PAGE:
Unable to think straight

Unable to think straight

Unable to think straight

But each story goes beyond that main relationship and explores the ties of the hero with his own family. The most fraught scenes are played out with grandparents, whose minds are shaped by a culture so vastly different from that of an Indian-American. 

The narratives are not peculiar in themselves, but they all explore the same character (whether he is named Sid or Pradeep or Squirrel or nothing at all). Perhaps this volume does not contain material for a novel quite yet, but we see this young man visiting in India, studying in West Virginia, at college, working in New York, at any of those half-jobs in which he is not yet successful, facing up to his grandfather, not quite facing up to his grandmother and, most of all, loving and betraying his American lover. 

In the opening story, a nameless young man visits his parents along with his boyfriend, Jeremy. His parents have accepted his sexuality, but they ask him to introduce Jeremy to his grandfather just as a friend. Also for that grandfather’s sake, the lovers sleep in two separate beds rather than in a double bed. Over the next two days, long-standing tensions of the household are teased out. 

Bapuji, the grandfather, came to the United States after he was widowed to be taken care of by his son, which means by his daughter-in-law. Over the years he grows from a selfish old man into a smouldering, inescapable horror, forcing her to hand-wash his clothes, complaining about her food, and following her about the house, barking orders.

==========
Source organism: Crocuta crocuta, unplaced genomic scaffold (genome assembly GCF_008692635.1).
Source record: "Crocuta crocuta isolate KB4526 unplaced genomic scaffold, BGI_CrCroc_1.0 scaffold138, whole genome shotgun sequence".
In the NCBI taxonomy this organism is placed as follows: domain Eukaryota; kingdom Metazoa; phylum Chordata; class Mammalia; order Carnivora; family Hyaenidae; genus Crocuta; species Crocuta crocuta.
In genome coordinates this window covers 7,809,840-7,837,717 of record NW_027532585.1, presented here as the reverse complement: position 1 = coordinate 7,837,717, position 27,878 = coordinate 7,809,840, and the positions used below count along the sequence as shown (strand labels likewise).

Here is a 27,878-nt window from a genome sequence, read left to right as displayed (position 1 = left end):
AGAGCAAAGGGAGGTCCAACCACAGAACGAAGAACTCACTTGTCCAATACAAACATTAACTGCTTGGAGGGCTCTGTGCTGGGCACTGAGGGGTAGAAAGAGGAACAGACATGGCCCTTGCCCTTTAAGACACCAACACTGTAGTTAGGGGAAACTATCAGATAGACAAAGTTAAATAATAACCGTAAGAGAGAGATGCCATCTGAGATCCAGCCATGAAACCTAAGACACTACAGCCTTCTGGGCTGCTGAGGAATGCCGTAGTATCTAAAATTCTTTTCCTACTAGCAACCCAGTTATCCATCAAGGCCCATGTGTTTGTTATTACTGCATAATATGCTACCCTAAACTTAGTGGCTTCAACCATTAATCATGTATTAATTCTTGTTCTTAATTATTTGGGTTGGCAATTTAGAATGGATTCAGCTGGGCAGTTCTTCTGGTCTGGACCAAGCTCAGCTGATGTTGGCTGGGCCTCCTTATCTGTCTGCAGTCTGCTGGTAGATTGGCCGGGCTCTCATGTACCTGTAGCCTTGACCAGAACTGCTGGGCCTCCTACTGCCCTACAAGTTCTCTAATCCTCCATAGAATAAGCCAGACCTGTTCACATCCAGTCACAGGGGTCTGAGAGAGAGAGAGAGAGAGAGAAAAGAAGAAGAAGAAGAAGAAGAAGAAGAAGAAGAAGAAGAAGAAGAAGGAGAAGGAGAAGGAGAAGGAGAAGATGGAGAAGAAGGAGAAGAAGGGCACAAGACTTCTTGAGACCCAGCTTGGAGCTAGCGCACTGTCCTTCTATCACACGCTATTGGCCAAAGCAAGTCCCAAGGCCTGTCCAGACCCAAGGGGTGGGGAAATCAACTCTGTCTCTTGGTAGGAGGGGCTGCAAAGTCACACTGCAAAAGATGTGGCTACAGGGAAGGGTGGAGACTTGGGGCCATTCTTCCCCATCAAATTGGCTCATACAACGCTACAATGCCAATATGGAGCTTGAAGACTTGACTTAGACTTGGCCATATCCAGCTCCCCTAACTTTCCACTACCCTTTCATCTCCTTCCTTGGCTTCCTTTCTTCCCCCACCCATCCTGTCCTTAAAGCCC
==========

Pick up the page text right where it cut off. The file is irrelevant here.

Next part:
During a game of Pictionary on this particular holiday, there is a hint that the old man may also be guilty of attempted physical abuse. Overlooking the game, he leans against his daughter-in-law till she shouts at him to get away.

What Jeremy sees is just a helpless old man, and Bapuji exploits Jeremy’s sympathy to needle his own grandson. When Bapuji continues to abuse the woman who has thanklessly served him for years, saying she has always been selfish, the young man finally shakes free of his characteristically Indian deference behaviour. He stands up for his mother and accuses his grandfather of having brought unhappiness to the home. He also tells Bapuji that Jeremy is his lover, not just a friend. These truths hurt the old man. The young man is not happy at the end of it, and the motives behind his coming out to his grandfather are mixed, but he is unmistakably satisfied that those truths were told. As are we. 

It may seem strange that Bapuji looms so large. He is just one character among many, in one story among many. But that’s the peculiar thing about this book. The stories all seem to be about the young man, but they are not. The character is drawn clearly enough, harsh with the harshness of youth, angry about inevitable cultural constraints, impatient with his lover’s fumbling attempts to understand the Indian family, but also jealous when his lover does achieve that understanding. 

Still, he remains an observer, and other people seem to be the kernel of each story. His lover is more mature, more detached, and almost certainly “the better person,” as one story puts it. But that lover too remains an observer. They observe in tandem. They judge in stereo, the lover more kindly. 

The conventional volume of short stories often feels like we’re nibbling at this and that. Mehta’s more cumulative mode of storytelling comes closer to a proper feast.